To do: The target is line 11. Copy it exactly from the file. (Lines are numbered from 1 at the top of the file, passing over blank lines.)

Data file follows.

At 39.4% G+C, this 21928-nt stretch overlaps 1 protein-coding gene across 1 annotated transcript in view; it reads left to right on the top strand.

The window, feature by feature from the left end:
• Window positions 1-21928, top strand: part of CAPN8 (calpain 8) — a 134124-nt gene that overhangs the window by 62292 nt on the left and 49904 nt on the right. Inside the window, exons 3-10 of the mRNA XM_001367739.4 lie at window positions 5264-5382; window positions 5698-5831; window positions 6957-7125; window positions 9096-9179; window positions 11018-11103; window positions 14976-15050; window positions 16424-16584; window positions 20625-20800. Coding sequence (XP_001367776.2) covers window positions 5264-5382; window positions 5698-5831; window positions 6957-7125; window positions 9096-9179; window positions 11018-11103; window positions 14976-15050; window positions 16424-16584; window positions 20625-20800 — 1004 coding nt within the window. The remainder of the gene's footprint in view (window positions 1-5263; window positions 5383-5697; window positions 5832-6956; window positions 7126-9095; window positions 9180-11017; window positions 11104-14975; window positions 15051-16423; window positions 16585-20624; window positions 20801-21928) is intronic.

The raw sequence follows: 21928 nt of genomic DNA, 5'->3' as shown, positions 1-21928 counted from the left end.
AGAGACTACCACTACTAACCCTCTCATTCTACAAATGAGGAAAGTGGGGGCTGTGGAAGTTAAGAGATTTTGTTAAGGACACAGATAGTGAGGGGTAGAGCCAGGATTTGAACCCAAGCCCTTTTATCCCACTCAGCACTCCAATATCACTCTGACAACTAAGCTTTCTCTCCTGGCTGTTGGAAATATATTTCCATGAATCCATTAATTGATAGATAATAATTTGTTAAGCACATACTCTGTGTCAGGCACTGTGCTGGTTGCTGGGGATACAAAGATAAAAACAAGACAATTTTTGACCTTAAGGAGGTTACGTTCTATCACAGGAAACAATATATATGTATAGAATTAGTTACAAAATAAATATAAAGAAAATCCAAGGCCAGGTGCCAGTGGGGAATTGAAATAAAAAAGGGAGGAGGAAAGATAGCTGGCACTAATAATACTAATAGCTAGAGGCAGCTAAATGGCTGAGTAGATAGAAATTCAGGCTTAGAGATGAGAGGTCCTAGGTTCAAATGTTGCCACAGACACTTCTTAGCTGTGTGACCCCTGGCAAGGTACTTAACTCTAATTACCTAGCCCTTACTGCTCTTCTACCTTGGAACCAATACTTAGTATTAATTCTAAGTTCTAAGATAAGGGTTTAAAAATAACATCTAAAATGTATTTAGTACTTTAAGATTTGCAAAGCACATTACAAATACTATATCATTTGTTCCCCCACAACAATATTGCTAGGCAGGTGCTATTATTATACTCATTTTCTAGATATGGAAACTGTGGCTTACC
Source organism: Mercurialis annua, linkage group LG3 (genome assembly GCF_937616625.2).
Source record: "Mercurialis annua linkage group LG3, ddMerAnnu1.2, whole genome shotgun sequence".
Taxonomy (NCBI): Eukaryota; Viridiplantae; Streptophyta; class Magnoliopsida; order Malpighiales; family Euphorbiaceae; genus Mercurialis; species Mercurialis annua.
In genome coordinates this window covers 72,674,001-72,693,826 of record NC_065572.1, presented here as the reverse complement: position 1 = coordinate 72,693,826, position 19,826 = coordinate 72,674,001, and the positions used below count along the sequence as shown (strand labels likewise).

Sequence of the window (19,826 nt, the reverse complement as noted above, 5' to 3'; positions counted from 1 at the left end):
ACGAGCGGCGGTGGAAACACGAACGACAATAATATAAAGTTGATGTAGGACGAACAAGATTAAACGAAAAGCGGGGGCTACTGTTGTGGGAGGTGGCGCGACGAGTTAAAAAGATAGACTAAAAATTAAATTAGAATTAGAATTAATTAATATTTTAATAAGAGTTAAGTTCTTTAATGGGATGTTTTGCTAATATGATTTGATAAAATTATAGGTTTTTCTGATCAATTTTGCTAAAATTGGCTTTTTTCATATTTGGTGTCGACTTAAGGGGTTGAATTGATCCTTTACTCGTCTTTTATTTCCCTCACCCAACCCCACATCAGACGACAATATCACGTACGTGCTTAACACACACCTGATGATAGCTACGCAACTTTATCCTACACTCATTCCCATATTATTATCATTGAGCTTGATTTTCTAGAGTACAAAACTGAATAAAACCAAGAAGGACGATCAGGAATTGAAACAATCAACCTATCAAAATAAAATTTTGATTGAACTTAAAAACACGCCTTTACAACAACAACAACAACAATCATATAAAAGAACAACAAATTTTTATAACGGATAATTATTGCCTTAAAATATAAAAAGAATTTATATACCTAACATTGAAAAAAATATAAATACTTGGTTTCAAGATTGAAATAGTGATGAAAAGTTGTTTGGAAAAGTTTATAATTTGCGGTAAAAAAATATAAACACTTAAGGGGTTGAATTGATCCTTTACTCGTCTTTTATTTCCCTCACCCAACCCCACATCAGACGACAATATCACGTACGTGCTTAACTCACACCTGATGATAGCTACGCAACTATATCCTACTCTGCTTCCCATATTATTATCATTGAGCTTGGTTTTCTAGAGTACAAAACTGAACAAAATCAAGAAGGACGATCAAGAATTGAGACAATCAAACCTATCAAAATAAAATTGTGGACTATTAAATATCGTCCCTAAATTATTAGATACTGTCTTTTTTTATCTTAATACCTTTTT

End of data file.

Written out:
ACGAGCGGCGGTGGAAACACGAACGACAATAATATAAAGTTGATGTAGGACGAACAAGATTAAACGAAAAGCGGGGGCTACTGTTGTGGGAGGTGGCGCGACGAGTTAAAAAGATAGACTAAAAATTAAATTAGAATTAGAATTAATTAATATTTTAATAAGAGTTAAGTTCTTTAATGGGATGTTTTGCTAATATGATTTGATAAAATTATAGGTTTTTCTGATCAATTTTGCTAAAATTGGCTTTTTTCATATTTGGTGTCGACTTAAGGGGTTGAATTGATCCTTTACTCGTCTTTTATTTCCCTCACCCAACCCCACATCAGACGACAATATCACGTACGTGCTTAACACACACCTGATGATAGCTACGCAACTTTATCCTACACTCATTCCCATATTATTATCATTGAGCTTGATTTTCTAGAGTACAAAACTGAATAAAACCAAGAAGGACGATCAGGAATTGAAACAATCAACCTATCAAAATAAAATTTTGATTGAACTTAAAAACACGCCTTTACAACAACAACAACAACAATCATATAAAAGAACAACAAATTTTTATAACGGATAATTATTGCCTTAAAATATAAAAAGAATTTATATACCTAACATTGAAAAAAATATAAATACTTGGTTTCAAGATTGAAATAGTGATGAAAAGTTGTTTGGAAAAGTTTATAATTTGCGGTAAAAAAATATAAACACTTAAGGGGTTGAATTGATCCTTTACTCGTCTTTTATTTCCCTCACCCAACCCCACATCAGACGACAATATCACGTACGTGCTTAACTCACACCTGATGATAGCTACGCAACTATATCCTACTCTGCTTCCCATATTATTATCATTGAGCTTGGTTTTCTAGAGTACAAAACTGAACAAAATCAAGAAGGACGATCAAGAATTGAGACAATCAAACCTATCAAAATAAAATTGTGGACTATTAAATATCGTCCCTAAATTATTAGATACTGTCTTTTTTTATCTTAATACCTTTTT